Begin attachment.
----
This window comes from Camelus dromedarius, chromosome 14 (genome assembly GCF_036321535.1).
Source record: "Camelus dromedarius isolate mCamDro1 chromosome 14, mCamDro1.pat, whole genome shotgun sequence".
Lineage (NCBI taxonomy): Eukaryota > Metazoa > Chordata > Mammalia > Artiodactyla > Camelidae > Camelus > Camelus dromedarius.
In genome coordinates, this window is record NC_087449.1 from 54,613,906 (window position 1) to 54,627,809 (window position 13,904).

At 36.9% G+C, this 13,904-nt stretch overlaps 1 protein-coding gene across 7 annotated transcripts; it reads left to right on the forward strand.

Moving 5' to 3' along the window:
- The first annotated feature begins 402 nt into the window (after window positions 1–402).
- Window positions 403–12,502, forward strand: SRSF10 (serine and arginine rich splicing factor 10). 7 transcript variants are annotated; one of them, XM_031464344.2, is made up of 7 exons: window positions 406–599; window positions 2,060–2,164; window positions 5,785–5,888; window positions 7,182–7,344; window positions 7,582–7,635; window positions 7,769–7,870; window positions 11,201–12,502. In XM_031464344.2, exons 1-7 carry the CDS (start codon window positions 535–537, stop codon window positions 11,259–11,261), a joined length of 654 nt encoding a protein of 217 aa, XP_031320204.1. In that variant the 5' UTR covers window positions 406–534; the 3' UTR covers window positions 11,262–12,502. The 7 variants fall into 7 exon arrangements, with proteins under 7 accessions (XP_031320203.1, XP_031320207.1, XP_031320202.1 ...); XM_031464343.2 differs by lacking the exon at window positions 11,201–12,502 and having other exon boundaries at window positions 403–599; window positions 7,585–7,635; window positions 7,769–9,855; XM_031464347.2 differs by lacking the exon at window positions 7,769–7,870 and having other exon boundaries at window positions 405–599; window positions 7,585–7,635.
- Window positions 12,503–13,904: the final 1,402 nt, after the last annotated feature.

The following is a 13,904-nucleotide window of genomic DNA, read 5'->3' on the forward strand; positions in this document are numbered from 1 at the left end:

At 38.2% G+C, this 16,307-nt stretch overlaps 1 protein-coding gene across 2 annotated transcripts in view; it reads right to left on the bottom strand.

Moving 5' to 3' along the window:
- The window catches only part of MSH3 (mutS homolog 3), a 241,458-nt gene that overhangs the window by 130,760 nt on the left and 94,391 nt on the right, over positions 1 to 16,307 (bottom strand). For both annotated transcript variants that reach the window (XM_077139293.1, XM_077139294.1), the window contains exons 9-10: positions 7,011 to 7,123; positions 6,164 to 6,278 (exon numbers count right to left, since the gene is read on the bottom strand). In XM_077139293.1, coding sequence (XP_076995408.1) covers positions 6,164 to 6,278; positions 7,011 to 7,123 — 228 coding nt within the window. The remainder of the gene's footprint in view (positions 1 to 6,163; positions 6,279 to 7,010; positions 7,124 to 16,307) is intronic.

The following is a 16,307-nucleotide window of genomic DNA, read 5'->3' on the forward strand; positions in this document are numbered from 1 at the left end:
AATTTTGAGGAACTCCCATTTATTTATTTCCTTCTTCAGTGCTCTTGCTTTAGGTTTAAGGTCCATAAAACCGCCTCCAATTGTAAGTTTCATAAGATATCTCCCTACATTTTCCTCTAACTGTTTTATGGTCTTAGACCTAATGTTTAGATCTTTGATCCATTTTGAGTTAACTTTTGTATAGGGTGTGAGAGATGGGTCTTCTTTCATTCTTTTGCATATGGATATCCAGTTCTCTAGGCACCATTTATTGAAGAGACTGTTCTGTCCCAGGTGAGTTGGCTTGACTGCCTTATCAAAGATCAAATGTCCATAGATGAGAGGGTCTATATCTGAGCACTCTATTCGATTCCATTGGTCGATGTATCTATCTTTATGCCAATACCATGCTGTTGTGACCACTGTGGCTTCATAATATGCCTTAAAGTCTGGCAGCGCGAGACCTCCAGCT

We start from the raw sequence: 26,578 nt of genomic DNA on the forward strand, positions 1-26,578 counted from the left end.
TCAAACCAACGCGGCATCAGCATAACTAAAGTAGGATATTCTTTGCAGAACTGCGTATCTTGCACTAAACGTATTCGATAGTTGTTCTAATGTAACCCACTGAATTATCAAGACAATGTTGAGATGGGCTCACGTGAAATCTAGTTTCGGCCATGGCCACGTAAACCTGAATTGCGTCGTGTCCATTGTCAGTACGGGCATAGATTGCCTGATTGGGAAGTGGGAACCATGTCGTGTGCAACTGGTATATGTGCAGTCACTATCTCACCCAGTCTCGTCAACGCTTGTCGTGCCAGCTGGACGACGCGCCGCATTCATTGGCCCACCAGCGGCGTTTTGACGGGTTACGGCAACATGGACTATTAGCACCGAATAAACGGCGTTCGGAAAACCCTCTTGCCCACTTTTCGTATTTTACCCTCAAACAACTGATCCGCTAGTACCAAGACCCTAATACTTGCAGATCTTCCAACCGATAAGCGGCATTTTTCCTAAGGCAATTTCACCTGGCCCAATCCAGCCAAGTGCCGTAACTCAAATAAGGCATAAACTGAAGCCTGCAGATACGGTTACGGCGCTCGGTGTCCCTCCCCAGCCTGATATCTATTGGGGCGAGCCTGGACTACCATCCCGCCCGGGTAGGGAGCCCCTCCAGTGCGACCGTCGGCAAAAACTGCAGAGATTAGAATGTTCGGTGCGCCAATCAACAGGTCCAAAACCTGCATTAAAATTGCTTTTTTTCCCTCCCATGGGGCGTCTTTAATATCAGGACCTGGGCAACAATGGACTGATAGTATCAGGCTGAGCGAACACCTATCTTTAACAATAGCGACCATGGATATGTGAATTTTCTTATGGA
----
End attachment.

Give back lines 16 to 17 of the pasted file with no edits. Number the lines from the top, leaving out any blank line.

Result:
We start from the raw sequence: 26,578 nt of genomic DNA on the forward strand, positions 1-26,578 counted from the left end.
TCAAACCAACGCGGCATCAGCATAACTAAAGTAGGATATTCTTTGCAGAACTGCGTATCTTGCACTAAACGTATTCGATAGTTGTTCTAATGTAACCCACTGAATTATCAAGACAATGTTGAGATGGGCTCACGTGAAATCTAGTTTCGGCCATGGCCACGTAAACCTGAATTGCGTCGTGTCCATTGTCAGTACGGGCATAGATTGCCTGATTGGGAAGTGGGAACCATGTCGTGTGCAACTGGTATATGTGCAGTCACTATCTCACCCAGTCTCGTCAACGCTTGTCGTGCCAGCTGGACGACGCGCCGCATTCATTGGCCCACCAGCGGCGTTTTGACGGGTTACGGCAACATGGACTATTAGCACCGAATAAACGGCGTTCGGAAAACCCTCTTGCCCACTTTTCGTATTTTACCCTCAAACAACTGATCCGCTAGTACCAAGACCCTAATACTTGCAGATCTTCCAACCGATAAGCGGCATTTTTCCTAAGGCAATTTCACCTGGCCCAATCCAGCCAAGTGCCGTAACTCAAATAAGGCATAAACTGAAGCCTGCAGATACGGTTACGGCGCTCGGTGTCCCTCCCCAGCCTGATATCTATTGGGGCGAGCCTGGACTACCATCCCGCCCGGGTAGGGAGCCCCTCCAGTGCGACCGTCGGCAAAAACTGCAGAGATTAGAATGTTCGGTGCGCCAATCAACAGGTCCAAAACCTGCATTAAAATTGCTTTTTTTCCCTCCCATGGGGCGTCTTTAATATCAGGACCTGGGCAACAATGGACTGATAGTATCAGGCTGAGCGAACACCTATCTTTAACAATAGCGACCATGGATATGTGAATTTTCTTATGGA